Late summer and early fall is when New Mexico's annual chili harvest occurs. Imagine the smell that is in the air right now across New Mexico. We live in the Pacific Northwest, but in our hearts we can imagine what it must smell and look like right now. You see New Mexican chilies are very different from the Asian and Caribbean chilies we cook with. And yes, they are handled completely differently.
We heard a rumor from friends who once lived in Albuquerque that our local grocery store Fred Meyers gets a bunch of Hatch chili peppers in late summer/early fall and they go fast. So when we spotted the New Mexican green chilies in a basket off to the side at the end of a miscellaneous aisle we spent the next 5 minutes picking through the basket for the firmest, greenest chili in the bunch.
New Mexico has an incredible variety of chilies, Hatch chilies are the most common and look similar to Anaheim chilies, other varieties are the Sandias, Big Jims and New Mexican Reds. We immediately went home and roasted our chilies.
We patiently watched as the chili skins bubbled, boiled and charred. The smell was intoxicating. The heat allows the skins to become hard and turn into casings, while the chili meat steams in the robust earthy flavors and turns supple.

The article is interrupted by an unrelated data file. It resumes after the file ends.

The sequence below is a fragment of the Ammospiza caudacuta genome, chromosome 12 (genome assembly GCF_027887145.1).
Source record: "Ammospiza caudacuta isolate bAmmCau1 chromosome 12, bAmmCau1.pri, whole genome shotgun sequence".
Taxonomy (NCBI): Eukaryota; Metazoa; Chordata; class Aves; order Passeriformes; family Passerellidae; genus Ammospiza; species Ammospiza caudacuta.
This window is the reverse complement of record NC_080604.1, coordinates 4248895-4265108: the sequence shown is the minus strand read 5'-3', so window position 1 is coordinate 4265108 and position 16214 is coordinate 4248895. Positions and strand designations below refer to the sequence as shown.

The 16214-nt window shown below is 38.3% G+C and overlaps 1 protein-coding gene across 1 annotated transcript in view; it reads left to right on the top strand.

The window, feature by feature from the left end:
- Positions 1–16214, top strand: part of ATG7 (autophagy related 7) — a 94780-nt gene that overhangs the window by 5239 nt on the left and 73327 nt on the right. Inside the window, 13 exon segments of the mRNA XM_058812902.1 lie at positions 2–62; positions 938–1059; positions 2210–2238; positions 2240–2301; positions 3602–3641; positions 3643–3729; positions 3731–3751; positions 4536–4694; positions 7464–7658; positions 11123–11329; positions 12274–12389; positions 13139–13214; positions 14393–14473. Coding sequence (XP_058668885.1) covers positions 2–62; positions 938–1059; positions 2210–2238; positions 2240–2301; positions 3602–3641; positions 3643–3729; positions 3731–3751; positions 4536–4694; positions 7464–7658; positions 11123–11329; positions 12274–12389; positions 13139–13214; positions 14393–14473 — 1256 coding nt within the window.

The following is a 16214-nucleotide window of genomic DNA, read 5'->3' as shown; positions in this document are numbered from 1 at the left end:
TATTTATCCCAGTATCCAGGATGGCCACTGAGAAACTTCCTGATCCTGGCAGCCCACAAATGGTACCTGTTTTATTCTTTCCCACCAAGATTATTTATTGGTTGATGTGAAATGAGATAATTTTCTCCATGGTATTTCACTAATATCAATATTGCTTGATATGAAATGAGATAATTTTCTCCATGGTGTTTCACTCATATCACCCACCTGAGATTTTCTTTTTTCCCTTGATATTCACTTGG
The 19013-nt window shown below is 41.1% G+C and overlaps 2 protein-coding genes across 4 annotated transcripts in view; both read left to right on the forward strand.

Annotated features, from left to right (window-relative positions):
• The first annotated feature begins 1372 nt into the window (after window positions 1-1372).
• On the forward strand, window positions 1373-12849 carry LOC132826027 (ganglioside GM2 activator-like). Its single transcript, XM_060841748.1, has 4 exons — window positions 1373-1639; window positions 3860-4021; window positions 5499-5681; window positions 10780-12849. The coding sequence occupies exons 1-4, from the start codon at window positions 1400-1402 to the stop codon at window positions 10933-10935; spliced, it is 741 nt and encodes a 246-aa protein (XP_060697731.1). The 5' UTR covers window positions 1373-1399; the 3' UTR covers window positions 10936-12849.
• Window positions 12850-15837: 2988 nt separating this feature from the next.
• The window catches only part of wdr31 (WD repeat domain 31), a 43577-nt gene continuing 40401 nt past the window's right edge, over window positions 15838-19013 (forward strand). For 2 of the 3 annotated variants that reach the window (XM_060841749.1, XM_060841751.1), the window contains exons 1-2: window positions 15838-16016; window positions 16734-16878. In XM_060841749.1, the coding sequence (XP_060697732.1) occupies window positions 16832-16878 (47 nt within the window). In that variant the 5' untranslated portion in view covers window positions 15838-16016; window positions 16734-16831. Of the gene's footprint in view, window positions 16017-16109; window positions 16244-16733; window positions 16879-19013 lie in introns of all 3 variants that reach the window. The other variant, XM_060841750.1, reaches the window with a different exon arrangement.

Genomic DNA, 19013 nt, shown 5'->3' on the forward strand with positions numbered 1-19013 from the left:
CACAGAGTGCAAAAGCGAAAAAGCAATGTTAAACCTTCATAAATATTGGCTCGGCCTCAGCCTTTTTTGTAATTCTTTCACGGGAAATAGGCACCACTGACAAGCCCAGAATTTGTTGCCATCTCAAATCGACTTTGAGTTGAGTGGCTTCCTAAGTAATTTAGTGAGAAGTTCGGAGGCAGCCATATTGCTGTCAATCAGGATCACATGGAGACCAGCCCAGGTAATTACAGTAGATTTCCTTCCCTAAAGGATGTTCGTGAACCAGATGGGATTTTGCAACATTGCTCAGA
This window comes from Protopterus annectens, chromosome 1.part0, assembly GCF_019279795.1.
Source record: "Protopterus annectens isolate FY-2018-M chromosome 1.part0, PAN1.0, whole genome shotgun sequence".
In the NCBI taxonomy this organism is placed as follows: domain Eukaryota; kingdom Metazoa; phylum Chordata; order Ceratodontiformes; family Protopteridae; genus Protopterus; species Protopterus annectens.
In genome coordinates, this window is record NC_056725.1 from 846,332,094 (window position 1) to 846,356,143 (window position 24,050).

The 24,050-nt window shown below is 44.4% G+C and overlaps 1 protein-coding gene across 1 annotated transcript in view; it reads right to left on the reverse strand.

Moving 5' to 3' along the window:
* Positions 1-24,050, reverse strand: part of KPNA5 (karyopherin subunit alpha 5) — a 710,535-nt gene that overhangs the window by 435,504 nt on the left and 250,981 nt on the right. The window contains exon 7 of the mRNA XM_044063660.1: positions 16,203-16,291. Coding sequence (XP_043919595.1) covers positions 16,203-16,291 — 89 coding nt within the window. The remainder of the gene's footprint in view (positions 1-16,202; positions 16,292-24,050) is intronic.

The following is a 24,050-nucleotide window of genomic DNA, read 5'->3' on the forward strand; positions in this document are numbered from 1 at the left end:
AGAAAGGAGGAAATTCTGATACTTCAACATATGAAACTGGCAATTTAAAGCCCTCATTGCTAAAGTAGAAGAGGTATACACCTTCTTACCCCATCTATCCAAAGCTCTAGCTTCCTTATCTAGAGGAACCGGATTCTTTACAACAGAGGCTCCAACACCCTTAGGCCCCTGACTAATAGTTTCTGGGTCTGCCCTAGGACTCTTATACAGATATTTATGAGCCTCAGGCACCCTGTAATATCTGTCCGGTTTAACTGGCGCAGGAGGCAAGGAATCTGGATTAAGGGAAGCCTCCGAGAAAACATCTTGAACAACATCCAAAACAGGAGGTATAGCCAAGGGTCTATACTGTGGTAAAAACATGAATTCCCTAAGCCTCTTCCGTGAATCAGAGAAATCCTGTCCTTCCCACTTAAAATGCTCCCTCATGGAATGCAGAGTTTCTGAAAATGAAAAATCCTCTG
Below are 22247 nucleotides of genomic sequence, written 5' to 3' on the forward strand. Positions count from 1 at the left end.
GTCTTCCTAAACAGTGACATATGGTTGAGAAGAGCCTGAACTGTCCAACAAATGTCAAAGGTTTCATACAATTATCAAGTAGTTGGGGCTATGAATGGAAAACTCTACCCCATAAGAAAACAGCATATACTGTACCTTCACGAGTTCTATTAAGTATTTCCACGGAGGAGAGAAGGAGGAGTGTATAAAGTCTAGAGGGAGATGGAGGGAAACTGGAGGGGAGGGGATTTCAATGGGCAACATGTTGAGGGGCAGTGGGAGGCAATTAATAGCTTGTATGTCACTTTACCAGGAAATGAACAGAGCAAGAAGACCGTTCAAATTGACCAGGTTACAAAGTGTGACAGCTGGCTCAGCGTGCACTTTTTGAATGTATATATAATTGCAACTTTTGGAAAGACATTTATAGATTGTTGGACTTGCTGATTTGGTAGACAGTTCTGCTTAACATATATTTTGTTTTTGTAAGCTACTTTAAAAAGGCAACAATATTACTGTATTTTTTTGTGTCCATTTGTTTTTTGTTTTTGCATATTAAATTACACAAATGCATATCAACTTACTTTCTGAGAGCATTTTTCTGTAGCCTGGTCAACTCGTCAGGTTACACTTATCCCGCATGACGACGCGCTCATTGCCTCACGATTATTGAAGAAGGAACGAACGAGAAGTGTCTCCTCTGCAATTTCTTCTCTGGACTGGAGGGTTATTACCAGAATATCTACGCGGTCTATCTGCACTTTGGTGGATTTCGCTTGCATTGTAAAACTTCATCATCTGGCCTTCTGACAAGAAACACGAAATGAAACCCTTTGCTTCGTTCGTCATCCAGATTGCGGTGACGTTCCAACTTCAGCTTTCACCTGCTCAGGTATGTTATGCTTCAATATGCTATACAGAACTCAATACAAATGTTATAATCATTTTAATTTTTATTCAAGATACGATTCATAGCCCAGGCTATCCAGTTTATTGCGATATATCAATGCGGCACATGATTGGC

We picked up this tip. After roasting the chilies, placed them whole, laying flat, into a zip lock freezer bag, usually about 8-10 chilies to a bag. Then they can be stored in the freezer flat and taking up little room.
Then when you want some chilies later in the year, take one perfectly portioned bag (for typical recipes) and you simply defrost in 1/4 cup of water. The skins, tops and seed veins peel easily. No need to even chop, mash the peeled chilies in the 1/4 cup water with a fork or potato masher, rendering the chilies stringy compared to chunky.
Since we were lucky enough to get some fresh New Mexican chilies we decided to make a green chili quiche to be eaten with tortillas or an avocado salad later in the week. We also wanted to make a crust-less quiche, so the green chilies and eggs could be the star of the dish. Why a quiche verses simply scrambling some eggs with the chilies, which would be delicious as well. Fewer eggs, same green chili flavor and enough for several meals! We started with peeled roasted chilies.
We chopped the green chilies, sauteed an onion and combined them in a bowl.
Whisked together 4 eggs and 1/2 cup of milk. Combine with green chilies and onions. Add about 1 cup of shredded sharp cheddar cheese.
Pour into a buttered/sprayed high sided cake pan. We use ceramic souffle pans and bake at 350 degrees for about an hour until the quiche is set and top browns.
Green chilies have a lot of water in them so the quiche came out a little runny, but nothing too tragic. It tasted fantastic in a tortilla for a quick breakfast burrito.
I see green chili burgers, savory green chili bread, green chili enchiladas and pork green chili stew in our future!